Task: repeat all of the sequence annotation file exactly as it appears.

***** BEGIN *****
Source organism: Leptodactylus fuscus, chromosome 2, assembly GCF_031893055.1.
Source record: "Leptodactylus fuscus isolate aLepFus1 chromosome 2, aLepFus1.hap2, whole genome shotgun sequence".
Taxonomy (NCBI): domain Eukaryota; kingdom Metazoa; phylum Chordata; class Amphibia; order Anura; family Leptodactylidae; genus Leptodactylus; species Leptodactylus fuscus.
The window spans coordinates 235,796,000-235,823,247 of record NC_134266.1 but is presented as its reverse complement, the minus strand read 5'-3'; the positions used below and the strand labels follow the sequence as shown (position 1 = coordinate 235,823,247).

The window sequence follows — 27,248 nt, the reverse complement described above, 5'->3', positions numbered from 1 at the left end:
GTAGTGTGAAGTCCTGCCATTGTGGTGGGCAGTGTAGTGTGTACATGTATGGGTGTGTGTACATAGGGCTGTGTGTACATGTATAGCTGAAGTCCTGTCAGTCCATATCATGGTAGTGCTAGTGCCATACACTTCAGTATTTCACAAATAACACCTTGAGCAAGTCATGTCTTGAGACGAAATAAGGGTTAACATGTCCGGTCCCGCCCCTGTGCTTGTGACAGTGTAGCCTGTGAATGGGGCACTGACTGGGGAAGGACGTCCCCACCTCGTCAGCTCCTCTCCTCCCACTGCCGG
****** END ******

Source organism: Leptodactylus fuscus, chromosome 2, assembly GCF_031893055.1.
Source record: "Leptodactylus fuscus isolate aLepFus1 chromosome 2, aLepFus1.hap2, whole genome shotgun sequence".
Taxonomy (NCBI): domain Eukaryota; kingdom Metazoa; phylum Chordata; class Amphibia; order Anura; family Leptodactylidae; genus Leptodactylus; species Leptodactylus fuscus.
The window spans coordinates 235,796,000-235,823,247 of record NC_134266.1 but is presented as its reverse complement, the minus strand read 5'-3'; the positions used below and the strand labels follow the sequence as shown (position 1 = coordinate 235,823,247).

The window sequence follows — 27,248 nt, the reverse complement described above, 5'->3', positions numbered from 1 at the left end:
GTAGTGTGAAGTCCTGCCATTGTGGTGGGCAGTGTAGTGTGTACATGTATGGGTGTGTGTACATAGGGCTGTGTGTACATGTATAGCTGAAGTCCTGTCAGTCCATATCATGGTAGTGCTAGTGCCATACACTTCAGTATTTCACAAATAACACCTTGAGCAAGTCATGTCTTGAGACGAAATAAGGGTTAACATGTCCGGTCCCGCCCCTGTGCTTGTGACAGTGTAGCCTGTGAATGGGGCACTGACTGGGGAAGGACGTCCCCACCTCGTCAGCTCCTCTCCTCCCACTGCCGG